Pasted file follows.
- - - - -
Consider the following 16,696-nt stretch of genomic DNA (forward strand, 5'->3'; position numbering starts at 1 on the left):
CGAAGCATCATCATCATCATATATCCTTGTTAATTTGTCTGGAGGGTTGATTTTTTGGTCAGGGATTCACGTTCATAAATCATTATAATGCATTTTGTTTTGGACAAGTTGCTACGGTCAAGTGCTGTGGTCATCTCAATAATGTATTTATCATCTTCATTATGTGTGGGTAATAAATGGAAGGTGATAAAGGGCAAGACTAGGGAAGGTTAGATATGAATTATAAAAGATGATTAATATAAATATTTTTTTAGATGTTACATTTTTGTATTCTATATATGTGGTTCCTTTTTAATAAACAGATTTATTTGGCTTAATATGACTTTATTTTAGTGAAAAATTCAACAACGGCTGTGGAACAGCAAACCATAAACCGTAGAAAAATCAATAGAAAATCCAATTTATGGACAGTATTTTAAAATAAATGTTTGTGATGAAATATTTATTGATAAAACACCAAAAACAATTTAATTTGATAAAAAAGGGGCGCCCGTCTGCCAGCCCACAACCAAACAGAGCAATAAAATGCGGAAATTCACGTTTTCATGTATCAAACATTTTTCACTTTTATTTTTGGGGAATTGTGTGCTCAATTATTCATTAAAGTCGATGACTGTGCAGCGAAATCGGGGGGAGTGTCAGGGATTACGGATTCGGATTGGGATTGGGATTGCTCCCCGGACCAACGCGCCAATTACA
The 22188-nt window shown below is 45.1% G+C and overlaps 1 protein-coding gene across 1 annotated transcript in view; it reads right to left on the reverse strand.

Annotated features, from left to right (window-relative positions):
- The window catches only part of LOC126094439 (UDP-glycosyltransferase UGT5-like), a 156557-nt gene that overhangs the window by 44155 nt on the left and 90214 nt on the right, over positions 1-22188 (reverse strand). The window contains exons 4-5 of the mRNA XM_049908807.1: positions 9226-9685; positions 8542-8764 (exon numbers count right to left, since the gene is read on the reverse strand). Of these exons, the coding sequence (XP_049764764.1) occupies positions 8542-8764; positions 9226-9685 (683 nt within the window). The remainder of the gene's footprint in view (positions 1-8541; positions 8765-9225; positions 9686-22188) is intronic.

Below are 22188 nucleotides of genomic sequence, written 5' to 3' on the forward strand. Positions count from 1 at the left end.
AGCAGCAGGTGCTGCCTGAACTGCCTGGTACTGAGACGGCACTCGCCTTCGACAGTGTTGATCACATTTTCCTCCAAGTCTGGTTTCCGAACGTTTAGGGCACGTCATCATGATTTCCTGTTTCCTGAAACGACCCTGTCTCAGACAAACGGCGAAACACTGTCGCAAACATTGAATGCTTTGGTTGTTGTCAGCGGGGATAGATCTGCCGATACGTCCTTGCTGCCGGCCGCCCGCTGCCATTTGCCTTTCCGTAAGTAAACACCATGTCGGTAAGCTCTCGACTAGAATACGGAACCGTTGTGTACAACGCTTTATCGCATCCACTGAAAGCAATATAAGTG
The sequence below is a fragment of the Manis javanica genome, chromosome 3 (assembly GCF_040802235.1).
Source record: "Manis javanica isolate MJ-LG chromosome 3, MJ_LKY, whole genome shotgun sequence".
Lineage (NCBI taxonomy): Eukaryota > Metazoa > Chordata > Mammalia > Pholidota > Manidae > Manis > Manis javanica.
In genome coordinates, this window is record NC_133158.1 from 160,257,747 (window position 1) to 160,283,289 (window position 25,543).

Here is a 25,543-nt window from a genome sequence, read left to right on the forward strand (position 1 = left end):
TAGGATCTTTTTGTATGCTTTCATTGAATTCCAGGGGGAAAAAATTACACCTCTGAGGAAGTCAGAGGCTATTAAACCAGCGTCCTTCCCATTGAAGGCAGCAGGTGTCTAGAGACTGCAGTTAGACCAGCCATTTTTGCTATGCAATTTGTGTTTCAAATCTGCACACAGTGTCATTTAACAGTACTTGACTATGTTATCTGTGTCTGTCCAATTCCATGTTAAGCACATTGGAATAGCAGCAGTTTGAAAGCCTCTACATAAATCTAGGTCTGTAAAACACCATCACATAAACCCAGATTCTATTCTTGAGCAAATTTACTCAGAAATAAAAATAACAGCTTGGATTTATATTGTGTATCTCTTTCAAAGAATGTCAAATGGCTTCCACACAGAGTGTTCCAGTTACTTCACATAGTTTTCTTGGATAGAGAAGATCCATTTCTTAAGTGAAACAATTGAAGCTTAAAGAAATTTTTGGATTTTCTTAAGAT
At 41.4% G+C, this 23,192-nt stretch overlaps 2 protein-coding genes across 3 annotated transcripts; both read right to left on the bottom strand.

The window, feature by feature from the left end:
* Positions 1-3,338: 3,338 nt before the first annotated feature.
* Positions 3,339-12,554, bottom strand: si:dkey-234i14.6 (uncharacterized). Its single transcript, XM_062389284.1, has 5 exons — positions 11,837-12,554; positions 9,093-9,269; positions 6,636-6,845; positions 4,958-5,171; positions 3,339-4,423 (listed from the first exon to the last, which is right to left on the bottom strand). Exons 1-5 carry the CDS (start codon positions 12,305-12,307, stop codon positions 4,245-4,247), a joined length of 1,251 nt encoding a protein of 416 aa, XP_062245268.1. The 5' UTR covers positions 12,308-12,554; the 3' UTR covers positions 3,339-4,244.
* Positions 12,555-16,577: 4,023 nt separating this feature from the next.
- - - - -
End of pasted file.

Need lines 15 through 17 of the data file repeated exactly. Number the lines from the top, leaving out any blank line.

The window, feature by feature from the left end:
* Positions 1-3,338: 3,338 nt before the first annotated feature.
* Positions 3,339-12,554, bottom strand: si:dkey-234i14.6 (uncharacterized). Its single transcript, XM_062389284.1, has 5 exons — positions 11,837-12,554; positions 9,093-9,269; positions 6,636-6,845; positions 4,958-5,171; positions 3,339-4,423 (listed from the first exon to the last, which is right to left on the bottom strand). Exons 1-5 carry the CDS (start codon positions 12,305-12,307, stop codon positions 4,245-4,247), a joined length of 1,251 nt encoding a protein of 416 aa, XP_062245268.1. The 5' UTR covers positions 12,308-12,554; the 3' UTR covers positions 3,339-4,244.